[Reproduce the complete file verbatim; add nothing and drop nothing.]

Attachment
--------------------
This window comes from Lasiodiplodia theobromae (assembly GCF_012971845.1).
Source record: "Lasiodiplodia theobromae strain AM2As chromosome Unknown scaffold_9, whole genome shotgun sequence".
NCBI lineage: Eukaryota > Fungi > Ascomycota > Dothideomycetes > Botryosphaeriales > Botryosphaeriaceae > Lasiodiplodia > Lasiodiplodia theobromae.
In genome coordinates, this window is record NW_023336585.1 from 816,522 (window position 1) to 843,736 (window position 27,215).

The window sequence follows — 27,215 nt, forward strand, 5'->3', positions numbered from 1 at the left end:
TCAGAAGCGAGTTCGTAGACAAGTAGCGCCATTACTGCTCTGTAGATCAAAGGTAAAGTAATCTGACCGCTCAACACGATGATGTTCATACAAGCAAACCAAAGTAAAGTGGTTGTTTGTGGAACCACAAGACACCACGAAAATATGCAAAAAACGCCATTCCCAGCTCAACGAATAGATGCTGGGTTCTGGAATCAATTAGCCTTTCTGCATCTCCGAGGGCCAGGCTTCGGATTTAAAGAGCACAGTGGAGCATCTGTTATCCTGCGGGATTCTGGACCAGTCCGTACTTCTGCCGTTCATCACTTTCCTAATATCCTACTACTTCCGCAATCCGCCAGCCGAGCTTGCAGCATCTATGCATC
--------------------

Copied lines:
This window comes from Lasiodiplodia theobromae (assembly GCF_012971845.1).
Source record: "Lasiodiplodia theobromae strain AM2As chromosome Unknown scaffold_9, whole genome shotgun sequence".
NCBI lineage: Eukaryota > Fungi > Ascomycota > Dothideomycetes > Botryosphaeriales > Botryosphaeriaceae > Lasiodiplodia > Lasiodiplodia theobromae.
In genome coordinates, this window is record NW_023336585.1 from 816,522 (window position 1) to 843,736 (window position 27,215).

The window sequence follows — 27,215 nt, forward strand, 5'->3', positions numbered from 1 at the left end:
TCAGAAGCGAGTTCGTAGACAAGTAGCGCCATTACTGCTCTGTAGATCAAAGGTAAAGTAATCTGACCGCTCAACACGATGATGTTCATACAAGCAAACCAAAGTAAAGTGGTTGTTTGTGGAACCACAAGACACCACGAAAATATGCAAAAAACGCCATTCCCAGCTCAACGAATAGATGCTGGGTTCTGGAATCAATTAGCCTTTCTGCATCTCCGAGGGCCAGGCTTCGGATTTAAAGAGCACAGTGGAGCATCTGTTATCCTGCGGGATTCTGGACCAGTCCGTACTTCTGCCGTTCATCACTTTCCTAATATCCTACTACTTCCGCAATCCGCCAGCCGAGCTTGCAGCATCTATGCATC